Queen of Earth (2015)
Written & Directed by Alex Ross Perry
Alex Ross Perry has managed to make movies that totally different in genre & tone from each other, which is quite an accomplishment. I don’t think you could say he sticks with one format and does it over and over again. Thematically and regarding his characters, there are some connections, but overall each movie feels very separate and new from the previous one. Queen of Earth is Perry’s attempt at psychological horror, and he ends up doing an outstanding job. I’m not sure I fully understood what was happening by the end, I have some ideas, but he can create a rising paranoia atmosphere and tension. We’re in the head of the protagonist, and we experience her debilitating mental collapse.
The film opens with Catherine (Elisabeth Moss) being dumped by her boyfriend shortly after her famous artist father has killed himself. The whole scene is shot as a close-up on Catherine’s face with the boyfriend off-screen somewhere. Her hair is disheveled, her eyes are framed with black bags as her mascara runs. Catherine is broken, and this is the final moment that does her in. We then cut to her arrival at Ginny’s (Katherine Waterston) cabin. This lakehouse retreat was planned a year in advance, and Catherine insists on coming despite her circumstances. Things get off to a rough start and just keep getting worse. Catherine becomes reclusive and experiences wild mood swings from mania to depression.
The film’s mystery is unraveling Catherine and Ginny’s relationship with flashbacks to the previous year’s retreat. We see how co-dependent Catherine was on her boyfriend, who Ginny didn’t know was coming last year. The conflict between these friends was already bubbling over during that visit, with Ginny showing jealousy over having to share her friend with this interloper. The tables are flipped in the recent trip where Ginny begins cavorting neighbor Rich (Patrick Fugit). This manages to recreate what happened last year but with Catherine on the isolated receiving end.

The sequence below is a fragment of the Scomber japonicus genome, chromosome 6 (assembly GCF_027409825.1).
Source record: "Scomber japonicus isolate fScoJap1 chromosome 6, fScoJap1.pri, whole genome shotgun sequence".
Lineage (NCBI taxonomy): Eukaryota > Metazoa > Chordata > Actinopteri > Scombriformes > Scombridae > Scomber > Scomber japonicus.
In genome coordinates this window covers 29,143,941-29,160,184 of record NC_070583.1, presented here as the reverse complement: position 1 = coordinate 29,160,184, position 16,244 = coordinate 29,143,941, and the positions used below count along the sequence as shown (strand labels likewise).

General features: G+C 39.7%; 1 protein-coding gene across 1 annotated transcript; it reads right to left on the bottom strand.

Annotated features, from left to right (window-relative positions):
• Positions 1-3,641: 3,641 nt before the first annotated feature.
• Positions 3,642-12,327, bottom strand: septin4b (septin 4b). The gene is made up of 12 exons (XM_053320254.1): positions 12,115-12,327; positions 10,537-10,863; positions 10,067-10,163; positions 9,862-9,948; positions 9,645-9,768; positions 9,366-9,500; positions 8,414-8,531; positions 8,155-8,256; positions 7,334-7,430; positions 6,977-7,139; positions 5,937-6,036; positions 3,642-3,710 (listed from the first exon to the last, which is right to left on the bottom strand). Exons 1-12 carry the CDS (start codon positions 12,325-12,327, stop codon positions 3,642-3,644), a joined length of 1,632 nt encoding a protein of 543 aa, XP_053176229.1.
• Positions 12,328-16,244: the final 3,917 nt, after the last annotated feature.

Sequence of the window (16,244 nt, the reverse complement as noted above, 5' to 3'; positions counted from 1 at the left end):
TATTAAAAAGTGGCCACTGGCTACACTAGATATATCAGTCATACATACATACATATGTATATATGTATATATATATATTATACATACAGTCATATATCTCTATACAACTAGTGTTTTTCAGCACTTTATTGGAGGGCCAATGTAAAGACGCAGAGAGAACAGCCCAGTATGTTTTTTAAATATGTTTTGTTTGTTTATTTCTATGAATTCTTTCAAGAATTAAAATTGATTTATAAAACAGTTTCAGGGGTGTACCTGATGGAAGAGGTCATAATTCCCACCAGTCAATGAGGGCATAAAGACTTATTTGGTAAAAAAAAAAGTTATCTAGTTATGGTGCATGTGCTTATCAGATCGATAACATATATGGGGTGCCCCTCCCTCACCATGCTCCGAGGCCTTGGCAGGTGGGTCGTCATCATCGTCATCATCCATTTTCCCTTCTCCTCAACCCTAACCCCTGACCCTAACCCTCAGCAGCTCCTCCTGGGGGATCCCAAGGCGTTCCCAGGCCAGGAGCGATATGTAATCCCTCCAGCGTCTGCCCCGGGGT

The friendship between Catherine and Ginny is strangely brutal. They speak to each other in the harshest truths, but it doesn’t read as a healthy relationship. There’s a subconscious desire to see how far they can go in hurting the other person. That leaves us wondering what, if anything, of this friendship, will remain by the end of the visit. We learn that Catherine was an artist but did paperwork for her famous, more accomplished father. It’s clear Ginny sees this as suppression of her friend’s extraordinary talent and constantly goes at her with this knowledge. Rich also is aware of Catherine’s father and sees her as a stuck-up brat raised in privilege.
Ginny begins her poking with the intent to flip the tables and make Catherine understand what she felt like last year. By the third act, Ginny seems to be stunned by how psychologically broken; Catherine realizes she has taken this too far. Catherine is in a dark hole of depression, and all Ginny has done is helped her dig further into it. Perry keeps us wondering just how far gone Catherine is, especially with the brooding soundtrack that evokes the sense of a growing evil presence. At one point, Catherine has helped a drunk trespasser and laughs, remarking, “I could kill you, and no one would know.” This leaves the audience trying to surmise just what this woman is capable of. There is never a moment of bloody violence, but every scene feels like she’s right on the edge of lashing out.
I think the lack of a more cohesive plot left me feeling a bit underwhelmed by Queen of Earth. I love the rich atmosphere building, but I think it might have veered a little too deeply into psychological territory. There are moments where Catherine is hallucinating, but the movie becomes so jumbled I was never sure if she was really in conversation with a person or if they were figments of her imagination. Done right, that would have been a perfect addition to the movie, but it just adds to the confusion in many moments here. I would be up for seeing Alex Ross Perry tackle another horror film. He certainly has a talent for coating the production in a veneer of dread, which is what good horror needs.